- Biden has called on Congress to pass tax reform to make the wealthiest Americans and big corporations pay what he argues is their fair share as a way to reduce inflationary pressures
- His remarks follow the release of data from the Labor Department earlier on Friday that showed the consumer price index rose 1 percent last month alone and 8.6 percent in the 12-month stretch ending in May
“But make no mistake about it, I understand inflation is a real challenge to American families. Today’s inflation report confirmed what Americans already know: Putin’s price hike is hitting America hard. Gas prices at the pump, energy and food prices account for half of the monthly price increases since May,” Biden said, referring to Russian President Vladimir Putin’s invasion of Ukraine.
The president said that there are more than “9,000 permits for drilling” but that the oil companies “are not drilling.”
“Why don’t they drill more? Because they make more money not producing oil. Prices go up on the one hand. No. 2, the reason they are not drilling is they are buying back their own stock, should be taxed quite frankly. Buying back their own stock and not making new investments,” he said.
Price hikes from oil spiked monthly, annual inflation
Consumer prices growth spiked in May as another surge in oil prices spurred inflation higher across the U.S. economy, according to data released Friday by the Labor Department.
- The Labor Department’s consumer price index (CPI), a closely watched gauge of inflation, rose 1 percent last in May alone and 8.6 percent in the 12-month stretch ending in May
- Inflation landed far higher than the 0.7 percent monthly inflation rate projected by economists and jumped rapidly from a 0.3 percent monthly increase in prices in April
- The annual inflation rate also rose from 8.3 percent in April, where economists expected it to remain last month, to 8.6 percent
- May’s annual inflation marked the fastest yearly growth in prices since inflation hit 8.9 percent annually in December 1981
“Inflation is hitting not only the volatile food and energy categories, which themselves look to persist at high levels, especially food, but has moved deeply into services and shelter costs, while remaining high in goods categories we thought were cooling off,” said Robert Frick, chief corporate economist at Navy Federal Credit Union, in a Friday analysis.
Rising prices for shelter, gasoline, and food powered most of the May spike in inflation, particularly after a brief dip in oil prices eased some pressure in April.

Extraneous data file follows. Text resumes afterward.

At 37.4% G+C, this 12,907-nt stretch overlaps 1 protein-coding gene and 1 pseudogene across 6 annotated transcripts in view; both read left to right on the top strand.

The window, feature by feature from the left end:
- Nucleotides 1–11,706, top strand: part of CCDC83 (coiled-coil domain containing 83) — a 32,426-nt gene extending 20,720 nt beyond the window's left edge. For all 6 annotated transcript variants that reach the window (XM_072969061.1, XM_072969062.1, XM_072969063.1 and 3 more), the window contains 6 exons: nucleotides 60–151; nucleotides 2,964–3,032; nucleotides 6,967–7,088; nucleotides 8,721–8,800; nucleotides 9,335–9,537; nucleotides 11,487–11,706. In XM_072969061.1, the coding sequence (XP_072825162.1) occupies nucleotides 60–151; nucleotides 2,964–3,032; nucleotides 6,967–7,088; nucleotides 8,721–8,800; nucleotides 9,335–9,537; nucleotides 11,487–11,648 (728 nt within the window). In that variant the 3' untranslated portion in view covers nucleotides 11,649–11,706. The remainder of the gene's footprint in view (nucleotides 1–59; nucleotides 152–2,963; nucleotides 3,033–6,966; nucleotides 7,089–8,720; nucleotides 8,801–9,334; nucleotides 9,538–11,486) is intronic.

Energy prices rose 3.9 percent last month alone after falling 2.7 percent in April. Gasoline prices rose 4.1 percent in May and are now almost 50 percent higher than they were in May 2021.
ON TAP NEXT WEEK
- The Senate Energy Committee will vote on whether to advance the nominations of David Applegate to direct United States Geological Survey, Carmen Cantor, to lead Interior’s insular and international affairs and Evelyn Wang to direct the Advanced Research Projects Agency-Energy (ARPA-E). The votes will be immediately followed by a hearing to examine short term and long terms solutions to extreme drought in the western United States. Bureau of Reclamation Commissioner Camille C. Touton will testify.
- The House Select Committee on the Climate Crisis will hold a hearing titled “State Perspectives on Methane Pollution.” New Mexico Gov. Michelle Lujan Grisham (D) and Wyoming Gov. Mark Gordon (R) will testify.
- The Senate Environment & Public Works Committee will hold a hearing to examine a series of coastal and water-related bills
- The House Agriculture Committee will hold a hearing titled “The Role of Climate Research in Supporting Agricultural Resiliency”
WHAT WE’RE READING
- 3M’s ‘Forever Chemicals’ Crisis Has Come to Europe (Bloomberg)
- Exxon Mobil hit an all-time high this week. Here’s what comes next for the energy colossus, according to analysts (CNBC)
- Louisiana is bracing for an LNG boom. The projects will emit millions of tons of greenhouse gases. (The Acadiana Advocate)
- In Bolivia’s Amazon, wildcat gold mining boom stokes tension over environment (Reuters)
And finally, something offbeat and off-beat: Let him in.
That’s it for today, thanks for reading. Check out The Hill’s Energy & Environment page for the latest news and coverage. We’ll see you next week.